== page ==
Ever since the first issue of Wallpaper came out, I’ve wanted to
live in this magazine. I don’t, of course. I live in a tiny flat in
Little Venice with no loft space, no YBA neighbours and no street
But, for me, this is what Wallpaper is all about. I gorge on the likes
of Vogue but I’m never going to weigh seven stone and pay #2,000 for a
frock. But I may, just may, one day have a centrefold home.
The latest special edition of Wallpaper, straplined ’too much is never
enough’, is a list of the 100 most divine things about modern
Or, as the deliciously pretentious editorial says: ’As much a chronicle
of the architecturally and fashionably obscure as it is a document of
all that’s fresh in the global marketplace.’
From Shigeru Ban’s paper houses to Arne Jacobsen’s 1950s design for St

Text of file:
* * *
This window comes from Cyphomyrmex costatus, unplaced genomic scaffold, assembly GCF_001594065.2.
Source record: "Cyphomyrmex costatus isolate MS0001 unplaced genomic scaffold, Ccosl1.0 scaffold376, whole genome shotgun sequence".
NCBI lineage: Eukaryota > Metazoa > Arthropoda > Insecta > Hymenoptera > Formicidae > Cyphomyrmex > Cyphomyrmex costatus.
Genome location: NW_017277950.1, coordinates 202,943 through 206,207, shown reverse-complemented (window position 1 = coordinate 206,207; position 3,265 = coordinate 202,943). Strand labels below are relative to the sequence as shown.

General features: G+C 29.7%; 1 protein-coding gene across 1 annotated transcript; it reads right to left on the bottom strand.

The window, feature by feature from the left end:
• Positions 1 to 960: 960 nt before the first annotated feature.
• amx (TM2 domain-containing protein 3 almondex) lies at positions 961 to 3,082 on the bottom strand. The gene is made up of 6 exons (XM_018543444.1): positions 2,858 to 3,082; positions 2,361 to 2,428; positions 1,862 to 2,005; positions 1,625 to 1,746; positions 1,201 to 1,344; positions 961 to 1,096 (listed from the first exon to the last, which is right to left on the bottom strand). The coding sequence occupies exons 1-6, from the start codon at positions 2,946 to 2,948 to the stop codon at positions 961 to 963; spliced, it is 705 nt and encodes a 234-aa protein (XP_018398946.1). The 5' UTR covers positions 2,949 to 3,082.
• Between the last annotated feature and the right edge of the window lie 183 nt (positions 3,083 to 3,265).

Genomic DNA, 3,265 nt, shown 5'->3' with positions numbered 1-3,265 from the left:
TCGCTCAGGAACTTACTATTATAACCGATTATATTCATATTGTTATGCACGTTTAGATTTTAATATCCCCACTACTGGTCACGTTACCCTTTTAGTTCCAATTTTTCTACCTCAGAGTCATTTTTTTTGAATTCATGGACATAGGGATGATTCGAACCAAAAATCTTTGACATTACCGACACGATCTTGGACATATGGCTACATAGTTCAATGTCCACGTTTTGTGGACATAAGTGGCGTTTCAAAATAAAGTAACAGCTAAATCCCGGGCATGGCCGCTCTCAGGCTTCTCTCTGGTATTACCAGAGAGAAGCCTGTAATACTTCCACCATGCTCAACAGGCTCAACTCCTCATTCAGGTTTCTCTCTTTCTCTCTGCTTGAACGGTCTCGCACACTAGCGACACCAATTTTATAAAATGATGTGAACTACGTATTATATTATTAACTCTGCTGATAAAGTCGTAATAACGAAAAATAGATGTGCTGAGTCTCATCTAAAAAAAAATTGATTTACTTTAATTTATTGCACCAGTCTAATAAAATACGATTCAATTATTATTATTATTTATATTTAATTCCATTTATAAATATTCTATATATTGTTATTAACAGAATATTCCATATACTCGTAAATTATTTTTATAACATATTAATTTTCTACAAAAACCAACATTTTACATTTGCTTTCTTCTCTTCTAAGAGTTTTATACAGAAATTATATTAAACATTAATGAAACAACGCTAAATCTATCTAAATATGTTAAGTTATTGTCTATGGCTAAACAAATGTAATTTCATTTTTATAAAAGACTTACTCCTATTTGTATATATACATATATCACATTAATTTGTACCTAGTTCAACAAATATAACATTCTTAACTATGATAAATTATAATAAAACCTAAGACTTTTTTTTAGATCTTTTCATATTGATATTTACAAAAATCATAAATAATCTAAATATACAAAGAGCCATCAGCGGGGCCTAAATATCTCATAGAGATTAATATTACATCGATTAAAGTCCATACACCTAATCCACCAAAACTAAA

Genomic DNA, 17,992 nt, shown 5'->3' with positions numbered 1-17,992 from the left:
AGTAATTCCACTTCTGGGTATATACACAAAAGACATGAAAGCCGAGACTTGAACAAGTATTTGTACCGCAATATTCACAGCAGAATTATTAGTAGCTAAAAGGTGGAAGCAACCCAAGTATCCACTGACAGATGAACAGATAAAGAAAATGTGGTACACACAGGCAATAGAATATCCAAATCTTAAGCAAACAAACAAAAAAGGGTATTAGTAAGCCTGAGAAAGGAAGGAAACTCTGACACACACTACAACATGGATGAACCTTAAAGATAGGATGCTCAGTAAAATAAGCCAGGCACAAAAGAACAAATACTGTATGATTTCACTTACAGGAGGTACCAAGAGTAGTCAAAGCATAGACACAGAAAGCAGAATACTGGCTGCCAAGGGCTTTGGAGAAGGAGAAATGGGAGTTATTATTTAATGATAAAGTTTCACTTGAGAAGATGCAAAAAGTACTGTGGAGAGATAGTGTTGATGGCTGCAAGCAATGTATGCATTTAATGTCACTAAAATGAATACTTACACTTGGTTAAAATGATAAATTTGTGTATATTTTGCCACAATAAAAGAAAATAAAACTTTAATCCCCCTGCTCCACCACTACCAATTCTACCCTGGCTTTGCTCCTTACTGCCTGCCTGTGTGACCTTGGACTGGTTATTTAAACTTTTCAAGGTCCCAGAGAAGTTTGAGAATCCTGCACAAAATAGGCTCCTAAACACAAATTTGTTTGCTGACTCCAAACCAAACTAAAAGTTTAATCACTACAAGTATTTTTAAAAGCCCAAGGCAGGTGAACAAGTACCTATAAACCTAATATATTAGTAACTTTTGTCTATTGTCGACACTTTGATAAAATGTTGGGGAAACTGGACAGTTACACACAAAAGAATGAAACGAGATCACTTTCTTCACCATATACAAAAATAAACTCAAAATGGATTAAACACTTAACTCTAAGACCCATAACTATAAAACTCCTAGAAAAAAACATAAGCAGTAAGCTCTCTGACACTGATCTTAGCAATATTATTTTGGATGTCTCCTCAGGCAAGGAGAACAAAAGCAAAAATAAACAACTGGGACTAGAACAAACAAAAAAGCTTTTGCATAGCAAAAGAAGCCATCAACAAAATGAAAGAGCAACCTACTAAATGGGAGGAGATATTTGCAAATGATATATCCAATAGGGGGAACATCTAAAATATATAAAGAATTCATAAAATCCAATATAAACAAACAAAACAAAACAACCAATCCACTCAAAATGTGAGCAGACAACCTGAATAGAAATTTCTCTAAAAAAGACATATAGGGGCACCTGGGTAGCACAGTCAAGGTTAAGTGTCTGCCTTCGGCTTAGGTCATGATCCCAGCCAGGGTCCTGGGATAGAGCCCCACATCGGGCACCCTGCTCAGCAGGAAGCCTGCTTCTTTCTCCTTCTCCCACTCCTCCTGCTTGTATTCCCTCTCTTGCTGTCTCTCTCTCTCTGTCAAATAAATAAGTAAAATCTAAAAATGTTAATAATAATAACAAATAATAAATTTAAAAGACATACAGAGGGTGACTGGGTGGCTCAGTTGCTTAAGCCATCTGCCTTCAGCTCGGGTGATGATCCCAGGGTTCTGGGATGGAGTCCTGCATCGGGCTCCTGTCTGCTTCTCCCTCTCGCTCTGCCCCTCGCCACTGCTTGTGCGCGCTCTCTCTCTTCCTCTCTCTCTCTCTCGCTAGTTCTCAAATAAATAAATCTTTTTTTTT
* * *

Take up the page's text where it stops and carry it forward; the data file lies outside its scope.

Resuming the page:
Catherine’s College, Oxford, to corporate identity, Reykjavik’s most
famous church, Swedish ad agency office design and even a Christmas
cookery spread (I’m not sure what my mum would make of whipped sweet
potatoes with marshmallow with her turkey), this is the guide to get you
through all that affected canape conversation, darling.
On the surface, the magazine is so gloriously superficial that it’s easy
to see it as printed candyfloss. Wallpaper may look like one big
pretentious wank, but dig a little deeper and it’s one of the few
consumer magazines to cover the more serious elements of architecture
and design. And it is international, albeit still within the
well-trodden tourist’s map.
But, if you want the sort of ostentatious confection that looks good on
your Richard Dewhurst coffee table, look no further.
Claire Beale, Campaign’s media editor, wants a Peter Brandt ’Bimbo’
stool for Christmas.